Interpreting Commercial Contracts

Further to our blog earlier on this month in relation to L.Batley Pet Products Ltd v North Lanarkshire Council ( another important decision on contractual construction in Scotland has been issued. It is worth noting for anyone involved in interpreting Scottish contracts or , for reasons explained below, advising on commercial leases in Scotland.

Lord Drummond Young delivered the decision of the Inner House of the Court of Session in this case, Grove Investments Ltd v Cape Building Products Ltd, on 13th May 2014.

The case concerned how dilapidations provisions should be interpreted in a commercial lease. In very simple terms, landlords had produced a schedule of dilapidations at the conclusion of a lease and asked the tenants to make payment. The tenants contended that they were only liable to make payment of actual losses incurred by the landlord, as opposed to the valuation of the dilapidations. As Lord Drummond Young pointed out “it is obvious that this [the schedule of dilapidations] might not represent the Landlord’s actual loss. For example, if they were to let the premises to another Tenant who required very substantial alternations, most of the reinstatement work might not be carried out, thus reducing the Landlords loss”.

The key part of the commercial lease provided:-

“the tenants bind themselves …… to repair any damage …. and to pay to the Landlords the total value of the Schedule of Dilapidations …..”

At first instance, the Sheriff was not prepared to entertain the tenants’ position going to an evidential hearing. So far as he was concerned the common law position that a person suffering a breach of contract may claim damages, had been varied by the wording of the clause in the lease referred to above. Instead, here, the landlord could claim the total value of the schedule whether suffering the loss or not. Lord Drummond Young summaries the Sheriff’s opinion as: “the word “value” denoted the cost or price of remedying the defects contained in the schedule. Whether those works were carried out was immaterial….. the Sheriff did not consider that such construction flaunted business common sense.”

The Sheriff Principal refused an appeal.

Leaving the background behind, the decision provides very helpful general guidance about construing contracts. Lord Drummond -Young began that discussion by quoting from the UK Supreme Court’s decision in Rainey Sky SA v Cookmin Bank, which he indicated was now the settled law of Scotland:

“the ultimate aim of interpreting the provision of a contract, especially a commercial contract, is to determine what the parties meant by the language used, which involves ascertaining what a reasonable person would have understood the parties to have meant….. the relevant reasonable person is the one who has all the background knowledge which would reasonably have been available to the parties in the situation which they were in at the time of the contract.”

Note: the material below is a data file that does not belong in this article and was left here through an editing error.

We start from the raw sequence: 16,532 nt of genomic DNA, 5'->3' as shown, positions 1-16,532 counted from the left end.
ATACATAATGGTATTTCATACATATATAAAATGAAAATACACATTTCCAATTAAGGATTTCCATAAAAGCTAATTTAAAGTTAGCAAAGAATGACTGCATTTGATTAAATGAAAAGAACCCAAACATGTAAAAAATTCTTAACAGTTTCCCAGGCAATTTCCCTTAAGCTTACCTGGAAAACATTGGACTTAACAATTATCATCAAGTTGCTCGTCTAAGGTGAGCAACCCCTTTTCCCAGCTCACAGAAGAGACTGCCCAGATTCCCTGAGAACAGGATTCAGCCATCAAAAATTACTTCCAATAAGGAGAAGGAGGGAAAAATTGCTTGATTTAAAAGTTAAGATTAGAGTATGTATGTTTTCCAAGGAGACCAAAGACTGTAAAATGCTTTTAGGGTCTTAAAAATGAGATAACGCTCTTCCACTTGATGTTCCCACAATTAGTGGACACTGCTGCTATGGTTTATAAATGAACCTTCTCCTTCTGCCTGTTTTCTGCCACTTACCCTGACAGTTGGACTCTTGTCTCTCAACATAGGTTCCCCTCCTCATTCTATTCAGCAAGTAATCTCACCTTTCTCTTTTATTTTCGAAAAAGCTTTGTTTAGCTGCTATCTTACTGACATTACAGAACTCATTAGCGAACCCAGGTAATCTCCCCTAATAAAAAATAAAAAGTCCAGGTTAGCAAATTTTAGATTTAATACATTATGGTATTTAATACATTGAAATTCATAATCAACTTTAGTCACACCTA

It is therefore the law of Scotland that as well as what is written in the page, when any doubt exists about a term of the contract, the context has to be borne in mind too, to some extent. As Lord Drummond Young pointed out, it may be the case if there is more than one meaning; “the Court should adopt the meaning that best accords with commercial common sense…. This is an important point in the construction of all commercial contracts….”

This does not mean that sloppy drafting is to be encouraged. As the Court said in this case:

“…it is important to recognise that an unfortunate result for one party may simply be the result of a bad bargain, and apparent anomalies maybe the result of trade offs made during the negotiation of the contract. The Court cannot correct a bad bargain….”

However, notwithstanding that, the Court’s decision is clear that if there are potentially two meanings to a clause in a contract, then “normally the commercial sensible meaning” will be the preferred option for the Court.

In this present case the Court concluded that “value” could be read in the ways that both parties wanted to do so. Neither was unreasonable. On that basis, the Court‘s view was that it had to decide which construction best accorded with “commercial common sense.” The tenants’ construction was preferred on the basis that the landlord would be fully compensated for any loss actually suffered. The appeal was therefore allowed.

As well as the general discussion of Scots Contract Law, this decision is obviously of particular interest to the property sector. It may well be that leases require to be looked at if landlords were previously working on the basis in leases with similar wording, that simply a schedule had to be presented, and payment could be enforced. On the other hand, tenants should look at leases very carefully and take advice before simply paying amounts demanded in relation to dilapidations.

It will be interesting to see if an email is noted to the Supreme Court!